Smell And Brain Health

Smell As A Readout Of Brain Health & Longevity; Regaining Lost Sense Of Smell (43:45)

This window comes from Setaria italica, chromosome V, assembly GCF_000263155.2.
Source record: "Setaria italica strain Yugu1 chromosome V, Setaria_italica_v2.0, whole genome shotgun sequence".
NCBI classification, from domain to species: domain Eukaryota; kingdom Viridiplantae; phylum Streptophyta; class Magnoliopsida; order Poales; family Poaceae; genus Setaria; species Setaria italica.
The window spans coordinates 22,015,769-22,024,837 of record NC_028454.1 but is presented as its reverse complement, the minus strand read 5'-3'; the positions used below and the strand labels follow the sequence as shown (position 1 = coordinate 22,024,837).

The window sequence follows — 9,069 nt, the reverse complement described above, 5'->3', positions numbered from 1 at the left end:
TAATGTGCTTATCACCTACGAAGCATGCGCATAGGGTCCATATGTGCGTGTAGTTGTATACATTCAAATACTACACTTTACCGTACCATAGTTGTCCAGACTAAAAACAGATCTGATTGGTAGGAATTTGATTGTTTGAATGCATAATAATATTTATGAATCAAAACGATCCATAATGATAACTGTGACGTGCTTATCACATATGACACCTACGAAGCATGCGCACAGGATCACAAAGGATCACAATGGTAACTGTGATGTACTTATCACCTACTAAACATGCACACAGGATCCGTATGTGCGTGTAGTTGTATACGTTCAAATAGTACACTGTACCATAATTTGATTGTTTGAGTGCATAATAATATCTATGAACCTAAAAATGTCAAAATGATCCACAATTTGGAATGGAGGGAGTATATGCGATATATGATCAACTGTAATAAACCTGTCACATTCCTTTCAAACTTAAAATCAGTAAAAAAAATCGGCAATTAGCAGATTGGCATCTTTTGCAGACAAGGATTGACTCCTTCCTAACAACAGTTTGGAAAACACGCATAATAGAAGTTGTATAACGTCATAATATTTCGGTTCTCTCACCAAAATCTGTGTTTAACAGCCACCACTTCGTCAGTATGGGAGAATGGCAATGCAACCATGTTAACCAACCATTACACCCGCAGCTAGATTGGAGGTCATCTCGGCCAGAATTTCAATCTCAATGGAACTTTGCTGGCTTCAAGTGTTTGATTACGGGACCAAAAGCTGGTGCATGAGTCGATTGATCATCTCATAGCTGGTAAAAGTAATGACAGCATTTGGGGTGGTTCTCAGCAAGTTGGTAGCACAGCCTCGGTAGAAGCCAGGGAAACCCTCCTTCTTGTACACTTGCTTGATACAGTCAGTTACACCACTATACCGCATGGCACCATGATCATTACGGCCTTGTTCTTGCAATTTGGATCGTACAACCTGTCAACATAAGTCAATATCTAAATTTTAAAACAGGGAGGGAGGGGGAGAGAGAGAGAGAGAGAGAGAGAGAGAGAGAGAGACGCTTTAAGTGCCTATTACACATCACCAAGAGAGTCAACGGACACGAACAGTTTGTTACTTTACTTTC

In fact, how well we can smell and taste things is actually a very strong indication of our brain health. Now, that's not to say that if you have a poor sense of smell or a poor sense of taste that you're somehow brain damaged or you're going, you know, you're going to have dementia, although sometimes early signs of dementia or loss of neurons in other regions of the brain relate to say Parkinson's can show up first as a loss of sense of smell. Again, it's not causal and it's certainly not the case that every time you have a sudden loss of smell that knows necessarily brain damage. I want to be very clear about that. But they are often correlated. There's also a lot of interest right now in loss of sense of smell because one of the early detection signs of COVID-19 was a loss of sense of smell. So I just briefly want to talk about loss of sense of smell and regaining sense of smell and taste because these have powerful implications for overall health and in fact can indicate something about brain damage and can even inform how quickly we might be recovering from something like a concussion. So our olfactory neurons, these neurons in our nose that detect odors are really unique among other brain neurons because they get replenished throughout life. They don't just regenerate, but they get replenished. So regeneration is when something is damaged and it regrows. These neurons are constantly turning over throughout our lifespan. They're constantly being replenished. They're dying off and they're being replaced by new ones. This is an amazing aspect of our brain that's basically unique to these neurons. There's one other region of the brain where there's a little bit of this maybe, but these olfactory neurons, about every three or four weeks, they die. And when they die, they're replaced by new ones that come from a different region of the brain, a region called the subventricular zone. The name isn't as important as the phenomenon, but these neurons are born in the ventricle, the area of your brain that's a whole that contains, it's not an empty hole. It's a whole basically that contains cerebral spinal fluid. Well, there's a little subventricular zone. There's a little zone below sub the ventricles and that zone. If you are exercising regularly, if your dopamine levels are high enough, those little cells there are like stem cells. They are stem cells and they spit out what are called little neuro blasts, those little neuro blasts migrate into the front of your brain and then shimmy. They kind of move through what's called the rostral migratory stream. They kind of shimmy along and land back in your olfactory bulb, settle down and extend little wires into your olfactory mucosa. This is an ongoing process of what we call neurogenesis or the birth of new neurons. Now, this is really interesting because other neurons in your cortex, in your retina, in your cerebellum, they do not do this. They are continually replenished throughout life, but these neurons, these olfactory neurons are, they are special. And there are a number of things that seem to increase the amount of olfactory neuron neurogenesis. There is evidence that exercise, blood flow, can increase olfactory neurogenesis. Although those data are fewer in comparison to things like social interactions or actually interacting with odorants of different kinds. So if you're somebody who doesn't smell things well, you have a poor sense of smell, your olfactory system doesn't seem very sensitive, more sniffing, more smelling is going to be good. And then the molecule dopamine, this neuromodulator that is associated with motivation and drive, and in some cases, if it's very, very high, with the other side, it's very, very high, with mania, or if it's very, very low with depression or Parkinson's. But for most people where dopamine is in essentially normal ranges, dopamine is also a powerful trigger of the establishment of these new neurons and their migration into the olfactory bulb and your ability to smell. Now, you don't want to confuse correlation with causation. So if you're not good at smelling, does that mean you have low dopamine? No, not necessarily. Some people who take antidepressants of the sort that impact the dopamine system strongly, like well, butrin, will report a sudden, meaning within a couple of days, increase in their ability to smell particular odors. And it's a very striking effect.